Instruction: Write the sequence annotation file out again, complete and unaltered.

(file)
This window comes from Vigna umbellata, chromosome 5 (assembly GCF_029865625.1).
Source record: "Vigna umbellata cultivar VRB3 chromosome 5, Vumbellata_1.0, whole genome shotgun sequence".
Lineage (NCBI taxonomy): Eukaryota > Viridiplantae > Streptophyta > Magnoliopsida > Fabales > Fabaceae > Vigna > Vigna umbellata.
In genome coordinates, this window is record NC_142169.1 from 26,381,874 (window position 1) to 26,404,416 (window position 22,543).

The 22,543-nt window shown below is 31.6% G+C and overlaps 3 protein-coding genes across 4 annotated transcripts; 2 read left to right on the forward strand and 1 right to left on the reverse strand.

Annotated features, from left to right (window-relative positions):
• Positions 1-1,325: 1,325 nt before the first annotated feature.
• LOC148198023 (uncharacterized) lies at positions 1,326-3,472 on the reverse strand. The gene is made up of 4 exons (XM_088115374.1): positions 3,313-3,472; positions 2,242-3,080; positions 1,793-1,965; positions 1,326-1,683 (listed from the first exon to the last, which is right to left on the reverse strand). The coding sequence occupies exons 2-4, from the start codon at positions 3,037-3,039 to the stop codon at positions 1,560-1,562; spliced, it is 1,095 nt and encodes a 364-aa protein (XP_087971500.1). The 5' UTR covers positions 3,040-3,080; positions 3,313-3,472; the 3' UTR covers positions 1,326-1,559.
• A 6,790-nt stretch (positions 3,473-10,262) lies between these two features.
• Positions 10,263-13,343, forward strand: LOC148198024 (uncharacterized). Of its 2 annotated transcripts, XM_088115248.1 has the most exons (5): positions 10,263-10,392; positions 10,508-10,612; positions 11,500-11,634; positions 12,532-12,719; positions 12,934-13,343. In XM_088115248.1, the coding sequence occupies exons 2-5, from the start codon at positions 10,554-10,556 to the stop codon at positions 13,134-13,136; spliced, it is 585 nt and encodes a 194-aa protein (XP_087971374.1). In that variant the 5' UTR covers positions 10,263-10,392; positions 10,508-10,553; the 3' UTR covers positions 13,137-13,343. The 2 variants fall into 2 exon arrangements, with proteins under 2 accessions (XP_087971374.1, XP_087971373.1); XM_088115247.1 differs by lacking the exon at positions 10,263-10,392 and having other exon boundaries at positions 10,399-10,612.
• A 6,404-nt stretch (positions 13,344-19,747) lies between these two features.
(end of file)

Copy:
This window comes from Vigna umbellata, chromosome 5 (assembly GCF_029865625.1).
Source record: "Vigna umbellata cultivar VRB3 chromosome 5, Vumbellata_1.0, whole genome shotgun sequence".
Lineage (NCBI taxonomy): Eukaryota > Viridiplantae > Streptophyta > Magnoliopsida > Fabales > Fabaceae > Vigna > Vigna umbellata.
In genome coordinates, this window is record NC_142169.1 from 26,381,874 (window position 1) to 26,404,416 (window position 22,543).

The 22,543-nt window shown below is 31.6% G+C and overlaps 3 protein-coding genes across 4 annotated transcripts; 2 read left to right on the forward strand and 1 right to left on the reverse strand.

Annotated features, from left to right (window-relative positions):
• Positions 1-1,325: 1,325 nt before the first annotated feature.
• LOC148198023 (uncharacterized) lies at positions 1,326-3,472 on the reverse strand. The gene is made up of 4 exons (XM_088115374.1): positions 3,313-3,472; positions 2,242-3,080; positions 1,793-1,965; positions 1,326-1,683 (listed from the first exon to the last, which is right to left on the reverse strand). The coding sequence occupies exons 2-4, from the start codon at positions 3,037-3,039 to the stop codon at positions 1,560-1,562; spliced, it is 1,095 nt and encodes a 364-aa protein (XP_087971500.1). The 5' UTR covers positions 3,040-3,080; positions 3,313-3,472; the 3' UTR covers positions 1,326-1,559.
• A 6,790-nt stretch (positions 3,473-10,262) lies between these two features.
• Positions 10,263-13,343, forward strand: LOC148198024 (uncharacterized). Of its 2 annotated transcripts, XM_088115248.1 has the most exons (5): positions 10,263-10,392; positions 10,508-10,612; positions 11,500-11,634; positions 12,532-12,719; positions 12,934-13,343. In XM_088115248.1, the coding sequence occupies exons 2-5, from the start codon at positions 10,554-10,556 to the stop codon at positions 13,134-13,136; spliced, it is 585 nt and encodes a 194-aa protein (XP_087971374.1). In that variant the 5' UTR covers positions 10,263-10,392; positions 10,508-10,553; the 3' UTR covers positions 13,137-13,343. The 2 variants fall into 2 exon arrangements, with proteins under 2 accessions (XP_087971374.1, XP_087971373.1); XM_088115247.1 differs by lacking the exon at positions 10,263-10,392 and having other exon boundaries at positions 10,399-10,612.
• A 6,404-nt stretch (positions 13,344-19,747) lies between these two features.